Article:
b. The cottered crank had slippage in the left-size crank arm, which meant I'd have to open it up and either overhaul it or replace it. Ugh.
I have the tool to remove crank cotter pins, ad it works great; but the system itself is klunky and really heavy. So if I opened it up, I sort of didn't want to simply clean it up and put it back together.

Since the frame had been made in the US, swapping in a cartridge bottom bracket and modern singlespeed crankset wouldn't be a problem. So in the end that's what I did.

Finally, I set about replacing the original fork with its cheesy, pressed metal dropouts with a chrome stock fork with real dropouts, stronger and better for the quick-release wheels going on.
And I found a better handlebar/stem combo from my parts pile that would allow me to ride slightly more upright and comfortably, and finished off the bike with a pair of caliper hand brakes.

The current gearing is 44 x 22, much lower than the bmx standard of 44 x 16 but still a tiny bit high for my aging knees. I'll live with it until I can find a 40t or 38t chainring, not a huge rush right now since I'm not riding very far on the bike. I'll probably also look to eventually swap in a lighter seatpost and saddle (though for now what I've got works fine).

I added a small saddle bag to hold tools and a lock, fenders for the rainy season, and platform pedals with plenty of grip, and took it for a ride today. Once I'd dialed in a few final adjustments, it was delightful and I can't wait to take it on longer rides around the city.

The finished bike.

Monday, October 5, 2020

Coffeeneuring Challenge 2020 #2:disparity, difference and how it all fits

I spent most of the day working on a bike in the little shed I call the Brain Trust.
But late in the afternoon, I needed to get to the hardware store to pick up some drain cleaner.
So off I went on the Bridgestone.
It was another lovely day with plenty of afternoon sunshine and blue skies.
Along the way, signs of the growing disparity between so many things -- the haves and have-nots, the connected and the isolated, the dilapidated and the newly-built.
As I made my way along some of NE Portland's loveliest back alleyways, I was struck by the new growth and how poor a fit it is along these narrower streets and alleys. I tried to make friends with a cat, who stared at me for awhile before growing bored and slinking off.

One Good Thing: I loved the feel of the warm sun on my back and shoulders.

When I got home, I poured myself a glass of chocolate milk and called it good before taking a short doze in our living room chair.

(P.S. grateful to Coffeeneuring goddess Mary G, who understood my need for an early start and finish to my Challenge and rubber-stamped it.)

Left: from a traffic fatality of a few days ago.
The short distance between a memorial marker and a fellow who is very much alive.

Below: A gimungous duplex, much too big for the corner it occupies and far beyond the reach of most hourly-wage workers. There were two small houses standing there before the lots were combined, the houses torn down, and this behemoth put up to accommodate the same number of families. Brilliant.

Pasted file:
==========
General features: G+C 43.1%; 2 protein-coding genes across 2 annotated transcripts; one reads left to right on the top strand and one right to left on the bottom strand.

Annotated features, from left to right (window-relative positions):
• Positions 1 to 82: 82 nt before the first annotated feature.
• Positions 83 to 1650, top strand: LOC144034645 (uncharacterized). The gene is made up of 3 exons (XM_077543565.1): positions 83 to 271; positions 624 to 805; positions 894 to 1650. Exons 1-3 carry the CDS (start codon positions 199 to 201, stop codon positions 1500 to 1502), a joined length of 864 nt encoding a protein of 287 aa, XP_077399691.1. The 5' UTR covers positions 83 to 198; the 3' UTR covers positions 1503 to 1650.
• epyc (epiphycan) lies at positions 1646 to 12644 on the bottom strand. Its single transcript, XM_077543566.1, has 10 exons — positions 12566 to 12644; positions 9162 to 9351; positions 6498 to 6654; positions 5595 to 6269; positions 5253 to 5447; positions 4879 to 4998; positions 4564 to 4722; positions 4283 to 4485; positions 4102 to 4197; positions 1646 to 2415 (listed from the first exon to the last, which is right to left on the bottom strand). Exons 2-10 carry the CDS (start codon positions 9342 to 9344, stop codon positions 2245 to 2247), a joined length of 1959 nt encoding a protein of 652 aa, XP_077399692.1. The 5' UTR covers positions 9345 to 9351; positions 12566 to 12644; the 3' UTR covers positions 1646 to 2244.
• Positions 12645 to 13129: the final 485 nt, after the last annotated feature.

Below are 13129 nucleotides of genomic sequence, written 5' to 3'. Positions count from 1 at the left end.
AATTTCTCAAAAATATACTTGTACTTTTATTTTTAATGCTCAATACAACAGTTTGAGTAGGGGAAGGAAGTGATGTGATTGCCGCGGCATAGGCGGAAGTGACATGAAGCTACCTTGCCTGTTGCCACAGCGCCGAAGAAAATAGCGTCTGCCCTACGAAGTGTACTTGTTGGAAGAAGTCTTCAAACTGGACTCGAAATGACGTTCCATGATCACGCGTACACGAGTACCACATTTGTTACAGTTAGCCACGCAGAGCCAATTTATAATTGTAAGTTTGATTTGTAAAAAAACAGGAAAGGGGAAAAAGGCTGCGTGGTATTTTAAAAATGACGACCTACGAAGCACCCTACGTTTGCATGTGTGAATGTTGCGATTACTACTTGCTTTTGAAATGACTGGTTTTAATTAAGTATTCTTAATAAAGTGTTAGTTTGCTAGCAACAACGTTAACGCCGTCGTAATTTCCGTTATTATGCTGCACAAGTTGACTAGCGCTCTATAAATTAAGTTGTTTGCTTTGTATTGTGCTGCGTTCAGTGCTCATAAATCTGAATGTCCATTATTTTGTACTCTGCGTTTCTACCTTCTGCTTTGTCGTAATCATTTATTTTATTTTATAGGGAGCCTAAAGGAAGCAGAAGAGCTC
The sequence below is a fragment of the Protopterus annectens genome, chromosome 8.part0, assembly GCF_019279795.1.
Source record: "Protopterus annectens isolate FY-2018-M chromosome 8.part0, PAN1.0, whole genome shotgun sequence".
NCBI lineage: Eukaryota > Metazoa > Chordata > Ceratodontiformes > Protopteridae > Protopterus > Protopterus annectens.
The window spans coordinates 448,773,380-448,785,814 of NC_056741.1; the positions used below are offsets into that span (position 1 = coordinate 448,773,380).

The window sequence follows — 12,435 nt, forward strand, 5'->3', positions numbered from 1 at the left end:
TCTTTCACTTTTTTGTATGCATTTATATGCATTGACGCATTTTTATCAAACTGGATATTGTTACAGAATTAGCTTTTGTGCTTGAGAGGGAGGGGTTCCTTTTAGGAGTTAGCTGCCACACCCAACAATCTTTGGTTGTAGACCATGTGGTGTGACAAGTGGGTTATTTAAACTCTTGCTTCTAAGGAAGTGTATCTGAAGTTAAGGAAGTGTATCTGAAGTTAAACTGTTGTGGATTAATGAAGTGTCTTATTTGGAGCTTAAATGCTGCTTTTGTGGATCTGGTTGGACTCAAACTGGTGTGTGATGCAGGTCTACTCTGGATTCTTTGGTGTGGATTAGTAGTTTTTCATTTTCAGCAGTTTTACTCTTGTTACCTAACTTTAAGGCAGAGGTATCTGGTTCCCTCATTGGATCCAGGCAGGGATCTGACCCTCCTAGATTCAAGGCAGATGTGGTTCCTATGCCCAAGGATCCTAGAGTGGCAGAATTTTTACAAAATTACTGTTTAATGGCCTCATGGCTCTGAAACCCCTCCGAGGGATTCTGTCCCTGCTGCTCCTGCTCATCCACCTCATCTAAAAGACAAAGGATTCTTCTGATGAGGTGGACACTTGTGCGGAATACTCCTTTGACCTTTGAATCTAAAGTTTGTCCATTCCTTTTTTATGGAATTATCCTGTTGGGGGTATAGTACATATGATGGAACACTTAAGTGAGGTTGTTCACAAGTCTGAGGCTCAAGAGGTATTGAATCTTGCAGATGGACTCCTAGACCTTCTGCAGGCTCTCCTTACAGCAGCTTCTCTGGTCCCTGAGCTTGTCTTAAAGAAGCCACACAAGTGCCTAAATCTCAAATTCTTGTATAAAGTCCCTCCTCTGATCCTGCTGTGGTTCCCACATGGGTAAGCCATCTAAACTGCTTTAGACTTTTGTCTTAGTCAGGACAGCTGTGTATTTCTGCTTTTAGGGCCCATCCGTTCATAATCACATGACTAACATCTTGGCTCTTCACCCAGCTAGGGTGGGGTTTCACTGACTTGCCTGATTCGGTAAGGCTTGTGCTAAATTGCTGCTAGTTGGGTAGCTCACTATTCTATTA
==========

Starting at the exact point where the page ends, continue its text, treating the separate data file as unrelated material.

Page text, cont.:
Nothing to see here, move along.

  Below: junk now being left in the pocket park
  because apparently it's too unsightly to make a
  free pile in front of your own house.

  Below: I LOVE these little alleyways, with  
  their gravel and potholes and uneven paving.
  They are all that's left of the grit and funk
  that once dominated this part of town.

 I'll be sticking with two rides a week, though my rides next week will be at the end of the week rather than early like this week.
Wherever your wheels take you, enjoy the ride and remember to hydrate.

Sunday, October 4, 2020

Coffeeneuring Challenge 2020 #1: bringing home the bacon, as it were

 I am choosing to begin my Coffeeneuring Challenge a week early, owing to the small window of time I have between two eye surgeries to get it all done. I may not qualify for a prize, but I'd still like to get in as many rides as I can before I must prepare for my second eye surgery. So In order for me to spread out the rides over a reasonable amount of time, I decided to begin this weekend.

One good thing: This ride was about bringing home the groceries, while enjoying a sunny transitional day between summer and fall weather.

I rode to New Seasons, got what I needed, and took a slightly winding way home in order to pick up something from the porch of a Buy Nothing Network member. Along the way I enjoyed the sun, the sights and a few sounds as well -- and reminded myself that not everyone is able to have the same experience during this health and economic downturn.
I'm not editing photos here, just tossing them up for proof that I partook.
In this case, with money tight until I get paid for my most recent [online] gig, I decided to ride first, and then come home and drink a glass of juice on my porch. It hit the spot.

(Sugar Ray is actually a big, sweet boy if he gets to know you. Biscuits don't hurt, either.)

Happy riding!